[rollei_list] Re: SCANNING MF

  • From: Walker Smith <doubs43@xxxxxxx>
  • To: rollei_list@xxxxxxxxxxxxx
  • Date: Sat, 31 Jan 2009 13:34:02 -0500

I don't know why the information didn't come through that I copied and pasted but I'll try again:


RE: [Spotmatic] VueScan vs SilverFast

Good Morning!

As I think the ability to do high-quality, affordable scanning is a real
asset for those of us who would like to continue using our great old film
cameras, I'd like to offer a bit of advice on this subject.

I've retired after a twenty-year career doing imaging work for an archives.
Half way through I made the transition from large format film copying to
digital for most purposes.

I've digitized many thousands of images, black and white and colour, in a
wide assortment of formats using quite an assortment of scanners as well as
digital cameras.

SilverFast and Vuescan are very different products. In my view Silverfast
is intended to emulate the multiple functions of sofware usually associated
with high-end pre-press scanning systems, while Vuescan is intended to give
photographers a simple,high-qulaity tool for basic scanning. Hence the
differences in complexity and price.

One important lesson I've learned working with large numbers of images often
with short deadlines is to keep things simple.

In my view Photoshop is a much better tool than scanner software for making
image corrections. All I expect of scanner software is to produce files that
aren't screwed up for Photoshop.

There are three key screwups to avoid.

The first screwup is inadequate bit depth. For best results, always scan
black and white negs in 16-bit mode and colour negs and slides in 48-bit
mode. This gives you far more information for making tonal and colour
corrections, which will help you avoid problems like blown-out highlights.
(In Vuescan you must select bit depth in two places- Bits per Pixel on the
Input tab and TIFF File Type on the Output tab.)

The second screwup is scanning your files as JPEGs. Always save your scans
as TIFFs. Google "JPEG compression artifact" if you want to know why.

The third screwup to avoid is "clipping" of highlights and shadows.

By default, most scanning software is set up to cut off a certain amount of
highlight and shadow information. The intent is to produce "brilliant",
punchy images. Unfortunately this also throws away information that can
greatly improve the tonal range and richness of images. The throwing away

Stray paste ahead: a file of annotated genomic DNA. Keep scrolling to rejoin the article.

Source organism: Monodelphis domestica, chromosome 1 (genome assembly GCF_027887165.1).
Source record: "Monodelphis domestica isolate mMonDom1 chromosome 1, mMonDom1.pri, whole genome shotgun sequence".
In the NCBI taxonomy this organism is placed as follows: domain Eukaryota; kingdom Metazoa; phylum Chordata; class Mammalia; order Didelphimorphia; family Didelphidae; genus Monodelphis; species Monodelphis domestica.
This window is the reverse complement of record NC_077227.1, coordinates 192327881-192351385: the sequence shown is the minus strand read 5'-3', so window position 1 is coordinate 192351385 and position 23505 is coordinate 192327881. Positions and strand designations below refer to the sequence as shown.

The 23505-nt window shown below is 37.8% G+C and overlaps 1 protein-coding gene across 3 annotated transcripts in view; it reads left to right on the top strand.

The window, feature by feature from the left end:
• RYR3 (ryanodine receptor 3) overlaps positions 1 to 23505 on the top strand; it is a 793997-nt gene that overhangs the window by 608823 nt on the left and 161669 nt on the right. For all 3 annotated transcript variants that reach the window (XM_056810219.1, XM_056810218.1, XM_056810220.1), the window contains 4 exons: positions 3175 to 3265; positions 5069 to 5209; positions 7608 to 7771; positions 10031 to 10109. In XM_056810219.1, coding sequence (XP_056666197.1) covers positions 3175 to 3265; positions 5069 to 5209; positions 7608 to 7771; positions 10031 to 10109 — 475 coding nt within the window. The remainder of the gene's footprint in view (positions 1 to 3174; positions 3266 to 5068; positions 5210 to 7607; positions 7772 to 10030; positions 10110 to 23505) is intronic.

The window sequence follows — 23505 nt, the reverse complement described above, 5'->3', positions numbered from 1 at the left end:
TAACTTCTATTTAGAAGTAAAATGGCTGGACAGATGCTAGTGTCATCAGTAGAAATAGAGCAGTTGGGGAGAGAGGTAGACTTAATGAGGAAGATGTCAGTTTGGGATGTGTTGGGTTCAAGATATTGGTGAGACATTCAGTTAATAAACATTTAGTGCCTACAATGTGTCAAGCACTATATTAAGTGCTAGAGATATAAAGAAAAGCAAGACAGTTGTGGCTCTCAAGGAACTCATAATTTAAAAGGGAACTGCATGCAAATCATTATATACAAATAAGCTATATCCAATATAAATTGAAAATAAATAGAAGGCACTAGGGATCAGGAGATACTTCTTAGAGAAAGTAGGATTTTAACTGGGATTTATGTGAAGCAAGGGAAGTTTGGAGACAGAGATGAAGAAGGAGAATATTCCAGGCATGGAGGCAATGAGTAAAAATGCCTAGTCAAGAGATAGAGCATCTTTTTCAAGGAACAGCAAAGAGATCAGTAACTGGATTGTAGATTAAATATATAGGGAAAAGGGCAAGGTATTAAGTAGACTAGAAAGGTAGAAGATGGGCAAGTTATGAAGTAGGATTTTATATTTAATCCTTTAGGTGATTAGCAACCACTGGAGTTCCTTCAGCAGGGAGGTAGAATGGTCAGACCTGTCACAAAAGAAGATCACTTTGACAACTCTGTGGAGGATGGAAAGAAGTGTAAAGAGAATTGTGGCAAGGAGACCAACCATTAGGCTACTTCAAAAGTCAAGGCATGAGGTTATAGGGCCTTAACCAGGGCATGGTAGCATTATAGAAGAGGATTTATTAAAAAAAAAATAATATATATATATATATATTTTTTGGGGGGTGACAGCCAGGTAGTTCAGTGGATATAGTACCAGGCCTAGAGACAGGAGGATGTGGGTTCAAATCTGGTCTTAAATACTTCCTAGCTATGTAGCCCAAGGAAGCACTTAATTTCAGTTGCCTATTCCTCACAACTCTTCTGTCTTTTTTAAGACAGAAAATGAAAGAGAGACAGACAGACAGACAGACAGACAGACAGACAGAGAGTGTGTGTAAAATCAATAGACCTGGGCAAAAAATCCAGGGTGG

process is called "clipping".

One of the strengths of Vuescan is that it allows you to take control over
clipping very simply. Most other software packages are a pain in the butt
for this particular function.

I'll cut to two basic methods that work well for me. You'll need to switch
on the advanced "more" interface options in Vuescan to use them.

Method 1- suitable for scanning large numbers of images in a hurry.

Settings: Under the Color tab, select Auto Levels. Enter 0 for Black Point
and 0.1 for White Point. Select "generic" film type. Set Output Color
Space to Adobe RGB or Gray as appropriate. You can leave all other settings
under Color at their defaults, as other corrections are better made in
Photoshop.

Method 2- suitable for somewhat better individual scans.

Settings: Start with settings as in Method 1. Activate histogram by going
to the Prefs tab and selecting "linear" as the histogram option.

Adjust the sliders on the histogram so that they are positioned just outside
the top and bottom of the curve. This will give you maximum image
information without clipping. You will have to do this for every image.
Note that the numbers in the Black Point and White Point boxes will change
as you do this.

Comments: I came up with these methods after considerable trial and error
with Vuescan. They have worked well for me over a good many versions of the
software.

The resulting files may not be that great in terms of brightness, colour
balance or contrast. The important thing thing is that they will contain
the information needed to make those corrections most effectively in
Photoshop.

Questions welcome.

John Poirier
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